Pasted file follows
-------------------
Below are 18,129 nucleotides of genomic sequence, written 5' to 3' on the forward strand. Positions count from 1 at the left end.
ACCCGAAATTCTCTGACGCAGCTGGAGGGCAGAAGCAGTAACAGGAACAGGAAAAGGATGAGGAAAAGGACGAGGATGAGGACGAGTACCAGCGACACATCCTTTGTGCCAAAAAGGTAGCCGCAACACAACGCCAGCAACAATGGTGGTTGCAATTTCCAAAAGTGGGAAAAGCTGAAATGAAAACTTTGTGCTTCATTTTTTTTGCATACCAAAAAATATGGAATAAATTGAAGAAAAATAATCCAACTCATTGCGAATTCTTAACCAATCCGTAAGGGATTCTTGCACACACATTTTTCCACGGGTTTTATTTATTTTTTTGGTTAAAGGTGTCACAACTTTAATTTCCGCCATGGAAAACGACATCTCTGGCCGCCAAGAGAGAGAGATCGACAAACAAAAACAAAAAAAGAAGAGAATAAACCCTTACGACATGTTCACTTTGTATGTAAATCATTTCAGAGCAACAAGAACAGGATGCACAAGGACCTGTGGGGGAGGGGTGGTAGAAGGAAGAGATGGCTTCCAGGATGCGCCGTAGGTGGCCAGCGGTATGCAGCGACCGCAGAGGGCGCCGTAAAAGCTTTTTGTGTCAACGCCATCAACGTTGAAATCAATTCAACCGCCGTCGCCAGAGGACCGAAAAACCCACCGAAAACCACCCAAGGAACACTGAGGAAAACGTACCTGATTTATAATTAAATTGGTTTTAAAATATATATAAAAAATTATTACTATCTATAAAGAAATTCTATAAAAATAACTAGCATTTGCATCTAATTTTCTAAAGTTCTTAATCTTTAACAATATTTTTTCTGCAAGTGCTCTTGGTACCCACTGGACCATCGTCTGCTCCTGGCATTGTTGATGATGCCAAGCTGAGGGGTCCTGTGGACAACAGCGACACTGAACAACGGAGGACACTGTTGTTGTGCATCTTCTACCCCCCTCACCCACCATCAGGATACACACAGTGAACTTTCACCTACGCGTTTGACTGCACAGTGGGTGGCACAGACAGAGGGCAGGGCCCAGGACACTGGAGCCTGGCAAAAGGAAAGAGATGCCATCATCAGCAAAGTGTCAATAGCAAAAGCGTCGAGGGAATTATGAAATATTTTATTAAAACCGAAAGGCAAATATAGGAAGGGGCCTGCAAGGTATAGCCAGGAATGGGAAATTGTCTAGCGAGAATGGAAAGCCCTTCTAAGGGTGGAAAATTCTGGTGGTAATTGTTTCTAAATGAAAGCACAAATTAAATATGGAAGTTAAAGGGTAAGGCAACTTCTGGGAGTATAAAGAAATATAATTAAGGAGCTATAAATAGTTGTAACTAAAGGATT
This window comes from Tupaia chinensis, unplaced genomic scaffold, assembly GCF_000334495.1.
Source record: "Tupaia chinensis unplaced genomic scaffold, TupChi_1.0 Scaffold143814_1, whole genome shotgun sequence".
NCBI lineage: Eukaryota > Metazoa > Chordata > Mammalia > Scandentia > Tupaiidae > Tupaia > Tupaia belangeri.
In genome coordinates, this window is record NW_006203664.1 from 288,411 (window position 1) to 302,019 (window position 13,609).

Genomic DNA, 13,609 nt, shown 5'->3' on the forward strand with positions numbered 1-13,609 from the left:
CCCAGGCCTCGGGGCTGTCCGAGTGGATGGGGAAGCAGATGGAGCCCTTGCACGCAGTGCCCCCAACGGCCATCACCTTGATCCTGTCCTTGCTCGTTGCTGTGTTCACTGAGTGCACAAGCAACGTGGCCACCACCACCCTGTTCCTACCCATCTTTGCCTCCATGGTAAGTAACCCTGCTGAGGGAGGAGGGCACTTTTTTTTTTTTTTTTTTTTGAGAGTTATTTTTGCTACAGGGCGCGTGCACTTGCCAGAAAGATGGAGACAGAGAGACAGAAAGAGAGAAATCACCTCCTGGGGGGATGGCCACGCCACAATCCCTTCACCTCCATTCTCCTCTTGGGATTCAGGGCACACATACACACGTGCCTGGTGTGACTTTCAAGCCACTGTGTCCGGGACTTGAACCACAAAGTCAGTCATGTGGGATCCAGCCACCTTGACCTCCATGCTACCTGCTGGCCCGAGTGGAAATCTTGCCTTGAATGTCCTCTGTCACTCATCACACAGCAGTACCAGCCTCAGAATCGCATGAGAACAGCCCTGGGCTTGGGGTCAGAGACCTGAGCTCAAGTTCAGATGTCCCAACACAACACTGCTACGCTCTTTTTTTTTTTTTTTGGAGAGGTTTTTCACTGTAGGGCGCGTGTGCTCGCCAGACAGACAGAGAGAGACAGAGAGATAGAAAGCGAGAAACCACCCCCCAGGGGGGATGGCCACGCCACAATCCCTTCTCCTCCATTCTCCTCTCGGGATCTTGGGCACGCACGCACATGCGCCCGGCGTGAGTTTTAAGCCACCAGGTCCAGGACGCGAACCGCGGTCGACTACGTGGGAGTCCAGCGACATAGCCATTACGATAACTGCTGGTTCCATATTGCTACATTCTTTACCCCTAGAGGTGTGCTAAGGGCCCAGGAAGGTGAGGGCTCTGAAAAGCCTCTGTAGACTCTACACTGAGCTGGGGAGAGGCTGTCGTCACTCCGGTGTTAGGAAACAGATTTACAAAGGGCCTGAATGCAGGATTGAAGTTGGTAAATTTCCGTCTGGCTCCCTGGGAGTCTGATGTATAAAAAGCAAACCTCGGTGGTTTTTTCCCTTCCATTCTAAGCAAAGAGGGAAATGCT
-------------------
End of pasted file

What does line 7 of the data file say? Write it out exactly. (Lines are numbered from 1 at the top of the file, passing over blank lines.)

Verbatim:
Genomic DNA, 13,609 nt, shown 5'->3' on the forward strand with positions numbered 1-13,609 from the left: